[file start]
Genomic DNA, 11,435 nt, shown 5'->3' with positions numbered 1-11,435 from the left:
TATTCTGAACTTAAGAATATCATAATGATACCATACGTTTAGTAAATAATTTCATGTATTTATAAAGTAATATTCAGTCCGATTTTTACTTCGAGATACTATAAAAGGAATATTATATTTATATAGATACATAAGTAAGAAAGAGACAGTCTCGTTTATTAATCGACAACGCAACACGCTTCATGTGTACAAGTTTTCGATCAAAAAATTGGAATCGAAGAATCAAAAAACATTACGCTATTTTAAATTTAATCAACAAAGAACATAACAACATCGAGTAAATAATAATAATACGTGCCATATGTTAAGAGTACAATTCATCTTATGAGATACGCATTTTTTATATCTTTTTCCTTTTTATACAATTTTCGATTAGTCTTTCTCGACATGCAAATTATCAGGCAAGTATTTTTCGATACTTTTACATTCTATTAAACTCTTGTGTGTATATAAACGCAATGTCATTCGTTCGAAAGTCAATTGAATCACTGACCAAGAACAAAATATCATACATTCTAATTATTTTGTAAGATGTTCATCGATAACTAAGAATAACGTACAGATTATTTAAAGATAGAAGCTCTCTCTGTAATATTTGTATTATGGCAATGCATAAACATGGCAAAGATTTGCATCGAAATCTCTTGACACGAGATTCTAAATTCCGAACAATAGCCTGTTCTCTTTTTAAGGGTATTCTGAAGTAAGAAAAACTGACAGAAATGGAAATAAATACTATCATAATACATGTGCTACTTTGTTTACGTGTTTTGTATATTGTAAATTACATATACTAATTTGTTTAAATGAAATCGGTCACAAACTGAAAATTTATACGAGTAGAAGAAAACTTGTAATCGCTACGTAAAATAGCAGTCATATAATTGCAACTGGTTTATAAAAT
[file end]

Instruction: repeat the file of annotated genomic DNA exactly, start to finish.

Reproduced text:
Genomic DNA, 11,435 nt, shown 5'->3' with positions numbered 1-11,435 from the left:
TATTCTGAACTTAAGAATATCATAATGATACCATACGTTTAGTAAATAATTTCATGTATTTATAAAGTAATATTCAGTCCGATTTTTACTTCGAGATACTATAAAAGGAATATTATATTTATATAGATACATAAGTAAGAAAGAGACAGTCTCGTTTATTAATCGACAACGCAACACGCTTCATGTGTACAAGTTTTCGATCAAAAAATTGGAATCGAAGAATCAAAAAACATTACGCTATTTTAAATTTAATCAACAAAGAACATAACAACATCGAGTAAATAATAATAATACGTGCCATATGTTAAGAGTACAATTCATCTTATGAGATACGCATTTTTTATATCTTTTTCCTTTTTATACAATTTTCGATTAGTCTTTCTCGACATGCAAATTATCAGGCAAGTATTTTTCGATACTTTTACATTCTATTAAACTCTTGTGTGTATATAAACGCAATGTCATTCGTTCGAAAGTCAATTGAATCACTGACCAAGAACAAAATATCATACATTCTAATTATTTTGTAAGATGTTCATCGATAACTAAGAATAACGTACAGATTATTTAAAGATAGAAGCTCTCTCTGTAATATTTGTATTATGGCAATGCATAAACATGGCAAAGATTTGCATCGAAATCTCTTGACACGAGATTCTAAATTCCGAACAATAGCCTGTTCTCTTTTTAAGGGTATTCTGAAGTAAGAAAAACTGACAGAAATGGAAATAAATACTATCATAATACATGTGCTACTTTGTTTACGTGTTTTGTATATTGTAAATTACATATACTAATTTGTTTAAATGAAATCGGTCACAAACTGAAAATTTATACGAGTAGAAGAAAACTTGTAATCGCTACGTAAAATAGCAGTCATATAATTGCAACTGGTTTATAAAAT